Culture minister says congratulations, maybe, to Berlin Film Festival winner

Miri Regev says she has no idea what’s in the Israeli-French film ‘Synonyms, and hopes the movie will not disappoint her by being anti-Israel

Culture Minister Miri Regev at the Prime Minister's Office in Jerusalem, November 8, 2018. (Alex Kolomoisky/Yedioth Ahronoth/Pool)
Culture Minister Miri Regev at the Prime Minister's Office in Jerusalem, November 8, 2018. (Alex Kolomoisky/Yedioth Ahronoth/Pool)

Israeli Culture Minister Miri Regev on Sunday sent conditional congratulations to Nadav Lapid, the director of Israeli-French film “Synonyms,” which won top prize at the Berlin film festival on Saturday.

Regev has been an outspoken critic of Israeli artists who have displayed what she considers to be disloyalty to the state and said that neither she or anybody in her ministry had seen the movie, which won a first-ever Golden Bear for Israel.

“Congratulations to Nadav Lapid for winning the prize. It is more proof of the successes for Israeli cinema. However, nobody in my ministry has seen the film and we do not have any knowledge whether it raises issues that could harm the state of Israel, its symbols and its values,” Channel 13 news quoted Regev as saying.

Regev has had a fraught relationship with the cultural community since her appointment and has been accused of attempting to bring Israeli artists in line with her hawkish political ideology.

The absurdist, broadly autobiographical movie tells the story of an Israeli who moves to Paris to flee the fraught political situation at home.

Lapid said, as he accepted the award, that some in Israel might be “scandalized” by the movie “but for me, the film is also a big celebration — a celebration, I hope, also of cinema.”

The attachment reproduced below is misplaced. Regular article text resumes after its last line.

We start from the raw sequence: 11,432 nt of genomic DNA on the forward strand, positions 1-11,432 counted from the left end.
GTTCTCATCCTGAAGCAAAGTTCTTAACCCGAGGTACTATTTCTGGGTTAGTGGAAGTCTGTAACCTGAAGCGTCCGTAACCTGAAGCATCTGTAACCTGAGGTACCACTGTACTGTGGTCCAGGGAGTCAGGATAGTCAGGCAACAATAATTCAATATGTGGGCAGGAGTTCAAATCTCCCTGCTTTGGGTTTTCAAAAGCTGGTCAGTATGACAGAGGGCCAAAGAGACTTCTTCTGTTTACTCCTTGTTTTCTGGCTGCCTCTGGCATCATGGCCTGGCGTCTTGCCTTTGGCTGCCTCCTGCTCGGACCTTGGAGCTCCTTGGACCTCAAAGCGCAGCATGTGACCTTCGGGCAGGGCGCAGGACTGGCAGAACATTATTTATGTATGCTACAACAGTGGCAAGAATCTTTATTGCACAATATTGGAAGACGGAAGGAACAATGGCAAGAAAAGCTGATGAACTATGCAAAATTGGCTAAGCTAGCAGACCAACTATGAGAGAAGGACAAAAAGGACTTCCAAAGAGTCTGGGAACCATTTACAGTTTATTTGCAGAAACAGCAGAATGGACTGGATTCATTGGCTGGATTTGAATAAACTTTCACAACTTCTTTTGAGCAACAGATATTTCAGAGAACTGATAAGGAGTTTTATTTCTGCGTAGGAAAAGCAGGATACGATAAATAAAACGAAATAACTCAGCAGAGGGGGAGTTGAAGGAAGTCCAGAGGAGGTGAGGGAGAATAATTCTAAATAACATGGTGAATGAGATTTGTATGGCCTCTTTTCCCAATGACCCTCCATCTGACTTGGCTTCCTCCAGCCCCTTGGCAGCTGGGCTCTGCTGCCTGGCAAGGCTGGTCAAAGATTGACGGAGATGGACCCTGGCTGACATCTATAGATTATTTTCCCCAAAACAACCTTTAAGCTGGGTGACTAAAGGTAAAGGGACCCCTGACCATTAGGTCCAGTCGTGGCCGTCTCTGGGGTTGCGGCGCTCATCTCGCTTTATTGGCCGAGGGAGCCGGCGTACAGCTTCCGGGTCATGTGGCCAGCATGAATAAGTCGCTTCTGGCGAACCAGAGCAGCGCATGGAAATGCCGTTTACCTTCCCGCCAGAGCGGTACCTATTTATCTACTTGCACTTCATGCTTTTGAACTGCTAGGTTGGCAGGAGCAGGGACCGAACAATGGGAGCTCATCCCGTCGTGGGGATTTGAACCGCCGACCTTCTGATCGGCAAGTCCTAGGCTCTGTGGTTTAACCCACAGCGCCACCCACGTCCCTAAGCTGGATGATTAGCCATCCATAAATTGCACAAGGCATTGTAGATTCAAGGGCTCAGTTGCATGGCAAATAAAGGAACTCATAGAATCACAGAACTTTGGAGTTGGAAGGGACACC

Director Nadav Lapid, left, receives the golden bear for best film for ‘Synonyms’ from jury president Juliette Binoche onstage at the award ceremony of the 2019 Berlinale Film Festival in Berlin, Germany, Saturday, Feb. 16, 2019. (AP/Markus Schreiber)

A jury headed by French actress Juliette Binoche chose the movie from a field of 16 competing at the first of the year’s major European film festivals. Set in Paris, it stars Tom Mercier in the role of Yoav, who refuses to speak Hebrew and is accompanied by an ever-present French dictionary as he tries to put down roots and create a new identity for himself.

“I hope that people will understand that fury and rage and hostility and hate … are only the twin brothers and sisters of strong attachment and powerful emotions,” he said.“I hope that people will not look only at this film as a kind of harsh or radical political statement because it’s not,” he told reporters, describing it as “a human and existential and artistic statement,” Lapid said.

After returning home, Lapid told reporters that he had “never considered himself to be an ambassador for Israel,” although he was thrilled by all the greetings from well-wishers on the flight back to Tel Aviv.

He said that although he had much criticism of Regev, he would be “very pleased” if she “will watch the movie from start to finish and express her opinion” because no less important for him is to show his movies who have differing opinions from his.

The last Israeli to win a prize at the festival was filmmaker Joseph Cedar, who in 2007 won the Silver Bear award for Best Director.

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